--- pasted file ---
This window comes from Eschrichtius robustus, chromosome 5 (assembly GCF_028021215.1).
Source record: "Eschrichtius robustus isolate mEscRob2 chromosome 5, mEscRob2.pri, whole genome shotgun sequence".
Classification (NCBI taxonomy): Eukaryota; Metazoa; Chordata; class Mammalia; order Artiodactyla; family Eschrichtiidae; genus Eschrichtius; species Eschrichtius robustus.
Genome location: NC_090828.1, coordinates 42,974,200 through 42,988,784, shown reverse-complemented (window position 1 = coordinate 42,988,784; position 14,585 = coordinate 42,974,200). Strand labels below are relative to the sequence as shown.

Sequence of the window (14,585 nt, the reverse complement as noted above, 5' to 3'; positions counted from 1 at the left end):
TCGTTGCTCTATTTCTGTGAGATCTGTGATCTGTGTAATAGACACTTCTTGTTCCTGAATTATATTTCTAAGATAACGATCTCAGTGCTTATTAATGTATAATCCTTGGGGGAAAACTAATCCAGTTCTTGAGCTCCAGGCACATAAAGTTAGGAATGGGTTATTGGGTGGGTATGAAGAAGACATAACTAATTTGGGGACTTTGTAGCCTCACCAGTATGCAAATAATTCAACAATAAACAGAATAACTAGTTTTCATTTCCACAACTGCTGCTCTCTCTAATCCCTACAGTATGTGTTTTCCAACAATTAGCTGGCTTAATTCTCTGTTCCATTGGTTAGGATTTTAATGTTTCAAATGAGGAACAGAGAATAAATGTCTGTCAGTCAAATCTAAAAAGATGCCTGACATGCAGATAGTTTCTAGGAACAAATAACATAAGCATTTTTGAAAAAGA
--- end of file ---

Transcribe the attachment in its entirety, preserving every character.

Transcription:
This window comes from Eschrichtius robustus, chromosome 5 (assembly GCF_028021215.1).
Source record: "Eschrichtius robustus isolate mEscRob2 chromosome 5, mEscRob2.pri, whole genome shotgun sequence".
Classification (NCBI taxonomy): Eukaryota; Metazoa; Chordata; class Mammalia; order Artiodactyla; family Eschrichtiidae; genus Eschrichtius; species Eschrichtius robustus.
Genome location: NC_090828.1, coordinates 42,974,200 through 42,988,784, shown reverse-complemented (window position 1 = coordinate 42,988,784; position 14,585 = coordinate 42,974,200). Strand labels below are relative to the sequence as shown.

Sequence of the window (14,585 nt, the reverse complement as noted above, 5' to 3'; positions counted from 1 at the left end):
TCGTTGCTCTATTTCTGTGAGATCTGTGATCTGTGTAATAGACACTTCTTGTTCCTGAATTATATTTCTAAGATAACGATCTCAGTGCTTATTAATGTATAATCCTTGGGGGAAAACTAATCCAGTTCTTGAGCTCCAGGCACATAAAGTTAGGAATGGGTTATTGGGTGGGTATGAAGAAGACATAACTAATTTGGGGACTTTGTAGCCTCACCAGTATGCAAATAATTCAACAATAAACAGAATAACTAGTTTTCATTTCCACAACTGCTGCTCTCTCTAATCCCTACAGTATGTGTTTTCCAACAATTAGCTGGCTTAATTCTCTGTTCCATTGGTTAGGATTTTAATGTTTCAAATGAGGAACAGAGAATAAATGTCTGTCAGTCAAATCTAAAAAGATGCCTGACATGCAGATAGTTTCTAGGAACAAATAACATAAGCATTTTTGAAAAAGA